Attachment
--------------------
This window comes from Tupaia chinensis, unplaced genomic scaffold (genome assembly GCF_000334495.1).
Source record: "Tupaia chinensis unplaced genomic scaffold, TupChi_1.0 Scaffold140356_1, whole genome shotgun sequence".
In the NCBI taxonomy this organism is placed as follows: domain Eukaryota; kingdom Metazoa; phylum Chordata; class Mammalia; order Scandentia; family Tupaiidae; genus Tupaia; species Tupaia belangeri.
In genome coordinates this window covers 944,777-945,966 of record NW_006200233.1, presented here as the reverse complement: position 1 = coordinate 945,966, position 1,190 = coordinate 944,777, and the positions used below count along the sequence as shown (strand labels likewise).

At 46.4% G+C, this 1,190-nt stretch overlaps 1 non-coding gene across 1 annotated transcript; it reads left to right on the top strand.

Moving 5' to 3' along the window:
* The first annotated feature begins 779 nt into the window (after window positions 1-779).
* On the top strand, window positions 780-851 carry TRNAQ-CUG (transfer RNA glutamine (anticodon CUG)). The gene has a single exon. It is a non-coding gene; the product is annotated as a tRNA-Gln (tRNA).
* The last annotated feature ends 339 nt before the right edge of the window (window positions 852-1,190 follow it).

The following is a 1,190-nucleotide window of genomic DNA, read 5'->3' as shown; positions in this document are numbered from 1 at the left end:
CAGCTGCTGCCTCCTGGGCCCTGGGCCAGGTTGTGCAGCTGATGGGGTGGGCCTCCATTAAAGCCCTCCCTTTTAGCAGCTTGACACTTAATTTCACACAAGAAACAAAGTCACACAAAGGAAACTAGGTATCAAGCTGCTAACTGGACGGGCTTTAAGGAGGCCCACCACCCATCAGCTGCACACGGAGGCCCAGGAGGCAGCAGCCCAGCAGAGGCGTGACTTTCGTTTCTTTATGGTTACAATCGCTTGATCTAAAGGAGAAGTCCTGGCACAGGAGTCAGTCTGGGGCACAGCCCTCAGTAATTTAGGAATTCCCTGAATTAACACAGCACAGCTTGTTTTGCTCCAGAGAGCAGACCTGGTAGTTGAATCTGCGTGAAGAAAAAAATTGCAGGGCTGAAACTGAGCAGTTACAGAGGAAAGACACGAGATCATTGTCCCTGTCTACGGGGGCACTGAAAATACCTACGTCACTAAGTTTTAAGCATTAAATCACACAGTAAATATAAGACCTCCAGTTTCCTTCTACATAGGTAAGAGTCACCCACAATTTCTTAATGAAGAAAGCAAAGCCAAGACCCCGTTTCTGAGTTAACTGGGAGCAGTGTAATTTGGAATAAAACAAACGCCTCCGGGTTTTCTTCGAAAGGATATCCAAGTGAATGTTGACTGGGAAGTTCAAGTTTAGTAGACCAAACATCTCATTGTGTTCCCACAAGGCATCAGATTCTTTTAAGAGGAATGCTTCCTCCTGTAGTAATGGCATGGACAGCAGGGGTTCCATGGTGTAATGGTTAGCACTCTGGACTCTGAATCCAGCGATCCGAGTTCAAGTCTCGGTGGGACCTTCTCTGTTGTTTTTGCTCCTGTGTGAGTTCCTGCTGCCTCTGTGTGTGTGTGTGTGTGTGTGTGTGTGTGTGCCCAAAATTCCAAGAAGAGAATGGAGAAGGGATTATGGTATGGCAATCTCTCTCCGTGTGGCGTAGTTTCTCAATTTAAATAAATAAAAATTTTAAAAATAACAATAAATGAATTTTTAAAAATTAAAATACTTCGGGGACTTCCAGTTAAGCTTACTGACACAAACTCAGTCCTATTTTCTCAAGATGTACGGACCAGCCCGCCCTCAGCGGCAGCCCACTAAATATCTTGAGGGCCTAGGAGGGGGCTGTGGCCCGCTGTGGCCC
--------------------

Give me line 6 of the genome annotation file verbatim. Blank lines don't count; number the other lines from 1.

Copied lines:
Moving 5' to 3' along the window: